Black metal doesn’t like change. Or at least that’s how it used to be. The 2000s saw the emergence of new ideas in the genre that would develop into the trends that we saw at the beginning of this decade. Blackgaze and post-black metal were celebrating their peak and the values and virtues that were established in black metal during the second wave in the early 90s were shaken and reformed to achieve new sounds.
It was around this time that brooklyn-based Liturgy released Aesthethica, the follow-up to their 2009 debut Renihilation, that quickly became one of the most controversial albums of its genre. Aesthethica was hailed to be a bold and captivating album by some and labeled as pretentious and hipster by others. I believe, however, that this album was often rejected unjustly and that many criticized it, not for its content, but for who stands at the center of the project, namely the band’s guitarist and vocalist Hunter Hunt-Hendrix. Hendrix is credited for the music and lyrics as well as the design of the album and considers Liturgy’s music to be “transcendental black metal”, a term he coined in his manifesto of the same of name.
The values that constitute the core of transcendental black metal are polar opposites to the nihilism and misanthropy found in the second wave black metal of the early 90s. Hendrix views the band’s music as a vessel to explore concepts such as christian deliverance and puts a focus on positivity through affirmation and courage. The radical differences that are expressed in this juxtaposition are what I believe led to the harsh judgment and criticism that the band received from many. Music at its most basic, however, is free of ideology or philosophy. Music is the truest expression of the soul and I think that is what can be found on this album.
The triumph and elation that emanates from Aesthethica at its peaks is unmatched. The intensity and energetic yet sad splendor of songs like True Will, Tragic Laurel or Glory Bronze is overwhelming. Cascading and explosive drumming joins with wailing, distorted guitars to form a wall of sound that is only cut through by Hendrix wretched and distant black metal screams. True Will, for instance, starts off with layered, chanting clean vocals, a prominent feature in Liturgy’s music, that create an atmosphere of exalted sorrow before the instruments kick in like a roaring current. Nimble blastbeats navigate the melancholic yet bright guitar leads to their frequent climaxes that are backed by overflowing drumrolls and blastbeats of even higher intensity. The guitars are constantly racing as they spiral downwards only to ascend once more. Glory Bronze is another example of how electrifying this album is. The brightest sunlight radiates from the guitars as flurries of cymbals and drumrolls soar to ever higher reaches. The music briefly subsides around the mid-section of the song before the band initiates the final ascent. The composition returns to its initial state as the instrumentation grows even louder and even more intense than before, culminating in the most triumphant and grand climax of this album. In contrast to that the next song, Veins of God, features a fuzzy, stoner metal bassline that leads the song’s slow but steady climb as it’s guided by huge and majestic guitars, giving it a post-metal feeling.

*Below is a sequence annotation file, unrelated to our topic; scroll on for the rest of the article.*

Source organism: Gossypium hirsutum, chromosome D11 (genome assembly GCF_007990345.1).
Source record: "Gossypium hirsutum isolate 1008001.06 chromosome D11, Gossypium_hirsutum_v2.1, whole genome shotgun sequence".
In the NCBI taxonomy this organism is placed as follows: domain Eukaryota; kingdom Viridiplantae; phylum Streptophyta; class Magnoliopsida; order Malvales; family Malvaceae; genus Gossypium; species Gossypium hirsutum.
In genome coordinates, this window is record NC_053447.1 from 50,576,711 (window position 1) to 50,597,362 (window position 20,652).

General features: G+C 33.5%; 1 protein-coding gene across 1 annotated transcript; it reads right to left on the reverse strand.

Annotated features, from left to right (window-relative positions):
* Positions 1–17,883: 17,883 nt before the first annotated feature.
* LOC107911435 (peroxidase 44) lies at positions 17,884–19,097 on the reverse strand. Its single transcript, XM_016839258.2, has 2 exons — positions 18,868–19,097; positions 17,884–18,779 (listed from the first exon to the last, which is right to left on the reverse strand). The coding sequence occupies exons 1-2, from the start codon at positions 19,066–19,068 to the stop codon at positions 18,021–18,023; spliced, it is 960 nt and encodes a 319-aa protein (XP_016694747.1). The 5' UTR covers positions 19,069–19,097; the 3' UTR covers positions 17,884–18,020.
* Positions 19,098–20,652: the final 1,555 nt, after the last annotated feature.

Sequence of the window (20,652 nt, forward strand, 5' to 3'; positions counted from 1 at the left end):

Over the course of the album, Liturgy deliver a wide range of sounds but no matter the pace or intensity, their music is always highly precise and challenging, featuring odd time signatures, complex songwriting and math-rock influences that are most prominent on songs such as Returner and Generation. The band’s sound is further complimented by the fantastic production done by Colin Marston of esteemed projects such as Krallice and Behold… the Arctopus. But despite all the good things I can say about Aesthethica it is true that the album is highly eccentric. Aspects such as the frequently appearing layered clean vocals, that also make up the entirety of the track Glass Earth, or the chinking electronics at the very beginning of the album are sure to turn some people away; and they evidently did. The final product, however, is an album that is a bold and unique statement with a clear vision. Not many bands can fuse technicality and emotional suspense to create an album that is so triumphant, so visceral, so melancholic and yet so very exhilarating and liberating. No matter in which way this album is remembered, its legacy still stands strong, even six years after its release